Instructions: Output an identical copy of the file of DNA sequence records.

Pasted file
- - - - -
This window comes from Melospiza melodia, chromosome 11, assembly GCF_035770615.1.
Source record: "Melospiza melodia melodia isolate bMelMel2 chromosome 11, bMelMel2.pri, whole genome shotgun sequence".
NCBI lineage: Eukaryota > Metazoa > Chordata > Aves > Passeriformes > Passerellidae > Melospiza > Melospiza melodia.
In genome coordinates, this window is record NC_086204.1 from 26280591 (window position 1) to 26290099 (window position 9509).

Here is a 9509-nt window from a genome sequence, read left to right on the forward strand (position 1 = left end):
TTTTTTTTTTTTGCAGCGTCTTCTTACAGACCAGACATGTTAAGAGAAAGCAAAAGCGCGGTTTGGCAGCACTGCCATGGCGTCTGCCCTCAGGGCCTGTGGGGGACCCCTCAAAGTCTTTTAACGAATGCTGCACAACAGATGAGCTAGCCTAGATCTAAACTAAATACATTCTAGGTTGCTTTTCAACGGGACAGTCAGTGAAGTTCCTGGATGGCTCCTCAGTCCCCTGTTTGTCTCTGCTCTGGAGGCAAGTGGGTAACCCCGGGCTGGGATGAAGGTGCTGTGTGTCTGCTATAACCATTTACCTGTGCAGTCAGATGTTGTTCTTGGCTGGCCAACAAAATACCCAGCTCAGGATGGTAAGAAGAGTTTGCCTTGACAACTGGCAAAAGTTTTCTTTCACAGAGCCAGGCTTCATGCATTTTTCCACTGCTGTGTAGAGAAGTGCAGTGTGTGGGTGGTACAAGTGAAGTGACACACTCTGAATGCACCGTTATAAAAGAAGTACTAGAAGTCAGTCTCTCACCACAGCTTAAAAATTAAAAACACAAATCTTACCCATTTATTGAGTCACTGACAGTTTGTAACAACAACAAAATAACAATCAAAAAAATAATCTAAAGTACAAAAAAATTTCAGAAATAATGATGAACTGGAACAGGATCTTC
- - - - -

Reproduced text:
This window comes from Melospiza melodia, chromosome 11, assembly GCF_035770615.1.
Source record: "Melospiza melodia melodia isolate bMelMel2 chromosome 11, bMelMel2.pri, whole genome shotgun sequence".
NCBI lineage: Eukaryota > Metazoa > Chordata > Aves > Passeriformes > Passerellidae > Melospiza > Melospiza melodia.
In genome coordinates, this window is record NC_086204.1 from 26280591 (window position 1) to 26290099 (window position 9509).

Here is a 9509-nt window from a genome sequence, read left to right on the forward strand (position 1 = left end):
TTTTTTTTTTTTGCAGCGTCTTCTTACAGACCAGACATGTTAAGAGAAAGCAAAAGCGCGGTTTGGCAGCACTGCCATGGCGTCTGCCCTCAGGGCCTGTGGGGGACCCCTCAAAGTCTTTTAACGAATGCTGCACAACAGATGAGCTAGCCTAGATCTAAACTAAATACATTCTAGGTTGCTTTTCAACGGGACAGTCAGTGAAGTTCCTGGATGGCTCCTCAGTCCCCTGTTTGTCTCTGCTCTGGAGGCAAGTGGGTAACCCCGGGCTGGGATGAAGGTGCTGTGTGTCTGCTATAACCATTTACCTGTGCAGTCAGATGTTGTTCTTGGCTGGCCAACAAAATACCCAGCTCAGGATGGTAAGAAGAGTTTGCCTTGACAACTGGCAAAAGTTTTCTTTCACAGAGCCAGGCTTCATGCATTTTTCCACTGCTGTGTAGAGAAGTGCAGTGTGTGGGTGGTACAAGTGAAGTGACACACTCTGAATGCACCGTTATAAAAGAAGTACTAGAAGTCAGTCTCTCACCACAGCTTAAAAATTAAAAACACAAATCTTACCCATTTATTGAGTCACTGACAGTTTGTAACAACAACAAAATAACAATCAAAAAAATAATCTAAAGTACAAAAAAATTTCAGAAATAATGATGAACTGGAACAGGATCTTC